These Moon Cakes look more traditional.

Kee Wah Bakery

The prices seem a bit high though. But then again I don't eat Moon Cakes that much and haven't bought any in years (always got them from the in-laws), I am not familiar with the going price.

The mini Moon Cakes are very popular in recent years. With the minis, you never have to share. You can garble up the whole cake in one shot. But the traditional size and shape of Moon Cake is still the best on my book.

I haven't tried the ones in Eastern Bakery, but I think Kee Wah's should be comparable.


Edited by hzrt8w (log)

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One is supposed to drink tea while eating them??  This is a revelation!  I was always outside, freezing my hands and nose, admiring the roundness of the moon while popping them down!

Haha, this post reminds me of my first year at college, far away from my parents and even farther from my girlfirend. I, stupidly, bought my own from a local store (in small town Indiana that meant they were originally from Chicago, who knows how many days they had been sitting there)and forced myself to eat at least one while freezing outside, sitting on the porch, looking at the moon and making myself incredibly sad, how pitiful i was, hehe! :biggrin:

as to the tea, in my opinion the only way mooncakes can be rendered edible is by having a good cup of tea at hand.


Edited by chengb02 (log)

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as to the tea, in my opinion the only way mooncakes can be rendered edible is by having a good cup of tea at hand.

Or a sniffer-ful of cognac... no, make that VSOP... no no no, make that XO. (Where is Laksa's virtual drink when you need it?)

A bright full moon is mysteriously mesmerizing to lead us to think about our loved ones especially those whom we cannot be with. [or should it be "with whom we cannot be"? Sounds weird.]


Edited by hzrt8w (log)

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Yes, I eat them.  I eat them incorrectly: I have rarely ever sliced one before biting into it...........I eat them in private (also incorrect form!).

Red bean paste ones are my favorites, followed by nut-and-fruit ones.

One is supposed to drink tea while eating them??  This is a revelation!  I was always outside, freezing my hands and nose, admiring the roundness of the moon while popping them down!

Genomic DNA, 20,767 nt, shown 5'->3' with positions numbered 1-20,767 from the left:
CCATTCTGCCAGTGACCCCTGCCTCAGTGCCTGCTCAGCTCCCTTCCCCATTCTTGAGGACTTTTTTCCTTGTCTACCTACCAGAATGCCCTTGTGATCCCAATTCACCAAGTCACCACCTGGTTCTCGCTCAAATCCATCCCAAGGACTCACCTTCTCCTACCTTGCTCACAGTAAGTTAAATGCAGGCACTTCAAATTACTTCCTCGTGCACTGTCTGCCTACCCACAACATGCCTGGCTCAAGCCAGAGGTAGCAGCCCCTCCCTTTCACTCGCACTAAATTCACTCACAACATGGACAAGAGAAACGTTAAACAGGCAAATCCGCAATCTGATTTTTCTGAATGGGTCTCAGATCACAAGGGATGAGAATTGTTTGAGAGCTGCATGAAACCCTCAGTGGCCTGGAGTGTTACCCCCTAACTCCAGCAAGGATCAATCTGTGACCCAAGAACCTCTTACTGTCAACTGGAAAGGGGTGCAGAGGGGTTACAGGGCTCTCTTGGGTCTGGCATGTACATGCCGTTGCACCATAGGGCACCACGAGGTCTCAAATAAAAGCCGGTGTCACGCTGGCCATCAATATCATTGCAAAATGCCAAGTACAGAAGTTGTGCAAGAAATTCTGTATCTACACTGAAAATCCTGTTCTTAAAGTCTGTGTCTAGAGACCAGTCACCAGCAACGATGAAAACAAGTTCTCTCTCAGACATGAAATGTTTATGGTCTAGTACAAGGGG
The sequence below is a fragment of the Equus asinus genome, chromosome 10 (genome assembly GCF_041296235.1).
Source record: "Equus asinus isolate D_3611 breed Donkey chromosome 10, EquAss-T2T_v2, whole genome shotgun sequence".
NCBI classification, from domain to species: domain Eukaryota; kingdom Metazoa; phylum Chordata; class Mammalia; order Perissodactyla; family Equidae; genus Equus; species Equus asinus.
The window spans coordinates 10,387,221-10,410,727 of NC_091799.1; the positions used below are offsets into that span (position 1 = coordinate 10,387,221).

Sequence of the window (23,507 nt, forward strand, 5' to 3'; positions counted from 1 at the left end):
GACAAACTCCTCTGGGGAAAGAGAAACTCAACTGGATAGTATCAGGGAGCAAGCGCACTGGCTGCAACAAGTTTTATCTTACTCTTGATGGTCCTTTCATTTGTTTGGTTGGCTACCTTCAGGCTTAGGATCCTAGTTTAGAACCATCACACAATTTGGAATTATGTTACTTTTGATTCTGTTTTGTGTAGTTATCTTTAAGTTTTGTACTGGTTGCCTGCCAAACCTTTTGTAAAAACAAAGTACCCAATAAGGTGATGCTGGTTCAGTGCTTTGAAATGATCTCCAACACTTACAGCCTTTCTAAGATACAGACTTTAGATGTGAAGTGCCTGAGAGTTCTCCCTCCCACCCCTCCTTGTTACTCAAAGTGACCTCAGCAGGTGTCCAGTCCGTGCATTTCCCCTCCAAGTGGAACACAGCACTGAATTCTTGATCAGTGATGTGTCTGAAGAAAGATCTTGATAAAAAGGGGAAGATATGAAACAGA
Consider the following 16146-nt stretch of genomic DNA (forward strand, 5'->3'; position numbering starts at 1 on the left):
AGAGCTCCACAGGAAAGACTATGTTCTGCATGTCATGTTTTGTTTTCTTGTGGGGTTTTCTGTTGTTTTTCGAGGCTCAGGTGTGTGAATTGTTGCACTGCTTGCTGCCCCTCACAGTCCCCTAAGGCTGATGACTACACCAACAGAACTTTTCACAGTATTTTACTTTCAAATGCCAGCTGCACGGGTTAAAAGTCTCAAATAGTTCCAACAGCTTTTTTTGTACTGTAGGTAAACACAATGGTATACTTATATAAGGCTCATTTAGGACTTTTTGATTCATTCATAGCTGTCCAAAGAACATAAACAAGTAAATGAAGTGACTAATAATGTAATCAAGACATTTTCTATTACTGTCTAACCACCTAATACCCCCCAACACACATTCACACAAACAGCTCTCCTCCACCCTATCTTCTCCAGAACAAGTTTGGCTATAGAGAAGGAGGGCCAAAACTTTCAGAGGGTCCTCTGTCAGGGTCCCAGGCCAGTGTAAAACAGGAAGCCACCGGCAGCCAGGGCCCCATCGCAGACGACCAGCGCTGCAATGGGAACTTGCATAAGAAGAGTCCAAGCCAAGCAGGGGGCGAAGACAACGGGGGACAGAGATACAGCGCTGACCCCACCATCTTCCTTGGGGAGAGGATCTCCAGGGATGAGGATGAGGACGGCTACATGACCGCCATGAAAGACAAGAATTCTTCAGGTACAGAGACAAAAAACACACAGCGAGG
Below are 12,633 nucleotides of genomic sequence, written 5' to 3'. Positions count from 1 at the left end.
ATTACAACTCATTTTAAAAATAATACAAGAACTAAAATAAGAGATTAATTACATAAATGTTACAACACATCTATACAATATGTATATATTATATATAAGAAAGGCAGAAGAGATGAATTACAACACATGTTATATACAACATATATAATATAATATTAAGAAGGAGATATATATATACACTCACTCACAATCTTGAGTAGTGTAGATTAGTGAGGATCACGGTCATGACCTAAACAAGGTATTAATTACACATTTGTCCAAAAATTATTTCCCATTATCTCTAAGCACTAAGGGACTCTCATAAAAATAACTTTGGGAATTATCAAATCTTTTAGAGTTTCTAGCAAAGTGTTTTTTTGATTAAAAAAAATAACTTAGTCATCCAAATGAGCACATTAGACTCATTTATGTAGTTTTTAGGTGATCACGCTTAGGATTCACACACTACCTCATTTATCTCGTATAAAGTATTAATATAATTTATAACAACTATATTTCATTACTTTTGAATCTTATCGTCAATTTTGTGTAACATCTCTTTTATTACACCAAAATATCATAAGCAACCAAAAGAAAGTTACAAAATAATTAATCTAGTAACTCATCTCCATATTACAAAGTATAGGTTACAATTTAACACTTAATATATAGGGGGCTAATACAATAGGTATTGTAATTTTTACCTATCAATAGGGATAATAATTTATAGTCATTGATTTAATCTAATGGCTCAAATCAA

Yes, I know that my eating mooncakes alone is totally incorrect. It's a bad thing, like drinking alone. Mooncakes are meant for eating with family and friends while gazing at the moon, which I also do (in addition to my private feast!).

As for the tea: I wouldn't dream of having mooncakes without the accompaniment of a delicate, flowery China tea. The night of the festival, we find the room in the house that has the best view of the moon through a window, and we set up an indoor picnic before that window. My kids think it's a lark and love it. I really look forward to the this annual event, about as much as Thanksgiving (United States holiday) and Christmas.

Thanks, hzrt8w, for the Kee Wah Bakery link. Sheng Kee (Taiwanese, and my (Taiwanese) parents' choice as the gold standard in mooncakes) or Kee Wah (Hong-Kong-based)? Wow, this is going to be fun, just researching the issue and deciding! Maybe both? I'm thinking a side-by-side taste-test is in order -- all in the name of scientific research, of course!


Edited by browniebaker (log)

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Here's another closet mooncake-eater! I don't even need a moon - just tea. (Chinese restaurant tea will do)

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Ok, Cantonese speakers:

Let's see if I can get some semblance to pronunciation and getting this on here!

I remember learning this many mooncakes ago. :smile:

Chong tseen ming yuet gong,

Yee see dai sheung sheung.

Gueh tow mong ming yeut

Dye tow see goo hueung.

If someone can post the Chinese characters for this, it would be great! I can print it out for my Chinese students when the new term starts. We usually have an autumn BBQ with the new students and mooncakes and wotow go are my contributuions.

I pay about $25.00 for a tin of 4 lotus paste / double yolk regular size cakes. These come from Vancouver and have been fresh when they are brought in by Superstore. The shelves are bare within a couple days.

I find the mini-ones drier. One of my sons will snatch a couple right away and hide them in his room. He and I enjoy them the most.